I found it refreshing to see someone being critical of statistics, and do some digging on their own to understand the real information. Too often we take what we are told at face value. I read frequently throughout my life, until I graduated from college. I quickly became one of those “one book a year” people. I don’t know if I was burned out from education, but it wasn’t until I was promoted a couple times at my first job that I found myself woefully falling behind my peers, and even those I was tasked with managing and leading. I reengaged with reading the news daily, I found topics in society that interested me, and read some of my favorite books in my late 20’s. I found myself enjoying the act of learning more when it stopped being forced on me.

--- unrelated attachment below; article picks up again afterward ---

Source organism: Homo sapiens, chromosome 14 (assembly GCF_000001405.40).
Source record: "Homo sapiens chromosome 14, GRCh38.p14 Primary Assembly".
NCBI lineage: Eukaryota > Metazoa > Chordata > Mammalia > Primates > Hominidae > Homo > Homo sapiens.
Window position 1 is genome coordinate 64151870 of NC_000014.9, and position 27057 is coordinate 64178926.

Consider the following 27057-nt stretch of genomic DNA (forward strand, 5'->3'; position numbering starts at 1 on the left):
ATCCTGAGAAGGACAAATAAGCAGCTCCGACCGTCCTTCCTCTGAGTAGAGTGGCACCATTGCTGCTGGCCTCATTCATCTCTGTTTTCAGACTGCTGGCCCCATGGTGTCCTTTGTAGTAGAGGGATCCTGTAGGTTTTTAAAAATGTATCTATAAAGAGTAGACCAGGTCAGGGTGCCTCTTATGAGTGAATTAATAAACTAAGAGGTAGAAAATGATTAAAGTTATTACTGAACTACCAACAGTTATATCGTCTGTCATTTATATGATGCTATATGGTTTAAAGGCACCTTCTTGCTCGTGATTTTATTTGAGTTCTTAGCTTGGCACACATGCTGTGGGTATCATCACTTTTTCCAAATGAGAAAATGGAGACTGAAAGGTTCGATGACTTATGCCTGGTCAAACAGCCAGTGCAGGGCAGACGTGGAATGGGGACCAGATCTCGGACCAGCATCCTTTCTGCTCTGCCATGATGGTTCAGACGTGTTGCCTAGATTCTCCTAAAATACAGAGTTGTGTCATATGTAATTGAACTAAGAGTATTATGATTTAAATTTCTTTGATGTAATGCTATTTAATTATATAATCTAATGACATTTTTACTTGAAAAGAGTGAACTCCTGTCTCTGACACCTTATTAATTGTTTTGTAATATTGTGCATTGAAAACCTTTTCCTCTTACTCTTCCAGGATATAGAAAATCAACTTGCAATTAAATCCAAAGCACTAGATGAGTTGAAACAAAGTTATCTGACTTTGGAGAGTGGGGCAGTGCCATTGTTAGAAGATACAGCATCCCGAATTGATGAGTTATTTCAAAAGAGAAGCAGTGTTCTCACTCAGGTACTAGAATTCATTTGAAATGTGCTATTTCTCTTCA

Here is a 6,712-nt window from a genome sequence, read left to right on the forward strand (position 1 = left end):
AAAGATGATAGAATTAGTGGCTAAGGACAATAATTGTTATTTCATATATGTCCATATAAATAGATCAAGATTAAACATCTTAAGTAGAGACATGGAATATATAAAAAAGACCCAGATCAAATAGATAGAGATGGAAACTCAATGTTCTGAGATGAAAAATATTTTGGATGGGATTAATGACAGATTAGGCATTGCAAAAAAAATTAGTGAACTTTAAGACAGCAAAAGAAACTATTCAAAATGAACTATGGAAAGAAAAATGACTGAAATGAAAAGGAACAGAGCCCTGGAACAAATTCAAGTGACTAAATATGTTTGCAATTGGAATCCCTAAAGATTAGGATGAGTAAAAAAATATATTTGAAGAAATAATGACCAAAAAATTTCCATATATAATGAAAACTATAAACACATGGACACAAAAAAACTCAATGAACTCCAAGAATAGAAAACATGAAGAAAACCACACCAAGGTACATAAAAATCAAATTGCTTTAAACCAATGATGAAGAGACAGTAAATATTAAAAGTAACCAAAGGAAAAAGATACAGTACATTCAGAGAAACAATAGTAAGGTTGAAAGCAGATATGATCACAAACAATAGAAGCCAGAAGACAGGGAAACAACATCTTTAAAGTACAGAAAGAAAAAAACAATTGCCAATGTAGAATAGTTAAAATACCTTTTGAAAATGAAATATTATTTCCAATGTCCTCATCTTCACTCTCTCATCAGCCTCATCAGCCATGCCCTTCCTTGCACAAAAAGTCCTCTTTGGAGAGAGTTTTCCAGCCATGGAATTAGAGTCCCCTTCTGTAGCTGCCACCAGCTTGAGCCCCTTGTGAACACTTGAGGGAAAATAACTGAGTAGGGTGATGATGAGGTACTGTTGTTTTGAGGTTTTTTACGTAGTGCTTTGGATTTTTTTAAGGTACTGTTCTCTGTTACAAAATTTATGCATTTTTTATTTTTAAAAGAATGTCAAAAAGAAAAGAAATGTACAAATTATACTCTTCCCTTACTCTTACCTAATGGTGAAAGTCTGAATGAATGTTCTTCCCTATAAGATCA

That might be my biggest take away from this reading: individuals learn best when they are invested and engaged, and not forced to learn like they are told. That is why it was surprising to see him be critical of the individual who was reading the Bible. He seemed to imply that it did not have as much value as reading Homer. While they are different reads, doesn’t the Bible have intellectual value? While I have not read the Bible religiously, I swear that pun was not intended, it has historical insights and life lessons on how to be a good person.
Encouraging people to read more, to learn more, is important. I feel that any exercise for your brain is important, not just the kind I think is most important.